6 Everyday Runners’ Secrets To Survival And Success

 It’s All About the Journey: Heather Sonley

28, Madison, Wis.

“Set a goal and work toward it consistently. When you strive for something, you win and we’re all winners in the end. It doesn’t matter how you get there, just take one step at a time.”

Heather Sonley grew up running. With a mom who was a cross-country coach, it’s what she always knew. Though she ran throughout high school, she quit until she was in her 20s. A breakup in 2014 inspired her to take on the challenge of running a marathon. The Green Bay Marathon was the perfect fit for the lifelong Packers Fan.

“Running and training has given me so much pleasure in my life,” says the 28-year-old, who is currently training for Ironman Wisconsin as part of the Make Me an IRONMAN campaign. “I’ve learned so much about myself, beat depression and realized I have all I need to make myself happy.”

After volunteering at events when she wasn’t racing them, Sonley realized how much she liked giving back and helping others fulfill their dreams. She’s now the Events and Race for the Cure Manager for Susan G. Komen Wisconsin.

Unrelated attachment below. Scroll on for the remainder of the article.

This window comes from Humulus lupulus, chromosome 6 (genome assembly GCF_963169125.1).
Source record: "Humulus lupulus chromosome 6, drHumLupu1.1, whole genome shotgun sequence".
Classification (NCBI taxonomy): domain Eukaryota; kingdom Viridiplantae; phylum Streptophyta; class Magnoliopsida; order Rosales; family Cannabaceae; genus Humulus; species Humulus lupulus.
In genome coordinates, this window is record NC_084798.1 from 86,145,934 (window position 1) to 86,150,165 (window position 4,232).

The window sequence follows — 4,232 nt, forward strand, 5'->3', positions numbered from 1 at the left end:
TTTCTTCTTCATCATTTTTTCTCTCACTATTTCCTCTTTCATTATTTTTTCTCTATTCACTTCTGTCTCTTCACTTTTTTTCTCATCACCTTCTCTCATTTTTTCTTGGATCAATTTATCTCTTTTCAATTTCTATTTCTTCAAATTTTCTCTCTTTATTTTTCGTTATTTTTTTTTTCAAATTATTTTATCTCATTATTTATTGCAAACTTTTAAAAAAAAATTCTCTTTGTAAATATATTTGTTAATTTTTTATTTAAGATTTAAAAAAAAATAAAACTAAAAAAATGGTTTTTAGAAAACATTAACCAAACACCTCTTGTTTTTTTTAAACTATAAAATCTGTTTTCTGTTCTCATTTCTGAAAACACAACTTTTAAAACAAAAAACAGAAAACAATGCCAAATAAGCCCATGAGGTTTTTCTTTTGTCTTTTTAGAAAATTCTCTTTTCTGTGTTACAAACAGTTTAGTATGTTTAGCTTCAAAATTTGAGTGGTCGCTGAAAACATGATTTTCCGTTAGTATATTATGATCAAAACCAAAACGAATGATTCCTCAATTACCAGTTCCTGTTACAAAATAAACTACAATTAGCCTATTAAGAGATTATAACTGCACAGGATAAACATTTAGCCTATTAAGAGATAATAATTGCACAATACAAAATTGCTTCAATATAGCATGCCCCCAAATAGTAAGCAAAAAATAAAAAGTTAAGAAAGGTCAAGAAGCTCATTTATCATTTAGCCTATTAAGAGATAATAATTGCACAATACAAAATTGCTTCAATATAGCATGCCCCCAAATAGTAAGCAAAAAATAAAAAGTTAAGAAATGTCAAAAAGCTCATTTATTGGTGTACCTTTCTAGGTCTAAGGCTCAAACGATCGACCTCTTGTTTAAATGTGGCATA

“I always wanted to do something where I could wake up every day and make a difference in the world,” Sonley says. “I’ve been able to blend my passion for running into what I do for my career.”

The people she meets through her work inspire her—survivors, co-survivors, those in treatment and those who pass away. As inspiring as Sonley’s work is, it can also be heartbreaking, and running has become her way to recharge.

“Running provides stress release and a time for me to think and make sense of it all,” says the 4:18 marathoner.

Sonley sees battling cancer and running races as journeys. She suggests the Komen Races for the Cure are “celebrations of how far we’ve come and how far we still need to go.”

“There’s nothing like the journey of battling cancer,” Sonley says. “You are literally fighting for your life. After doing that, you are a different person. It’s the same with marathons, triathlons or even a 5K. You’re not the same person when you finish as you were when you started.”

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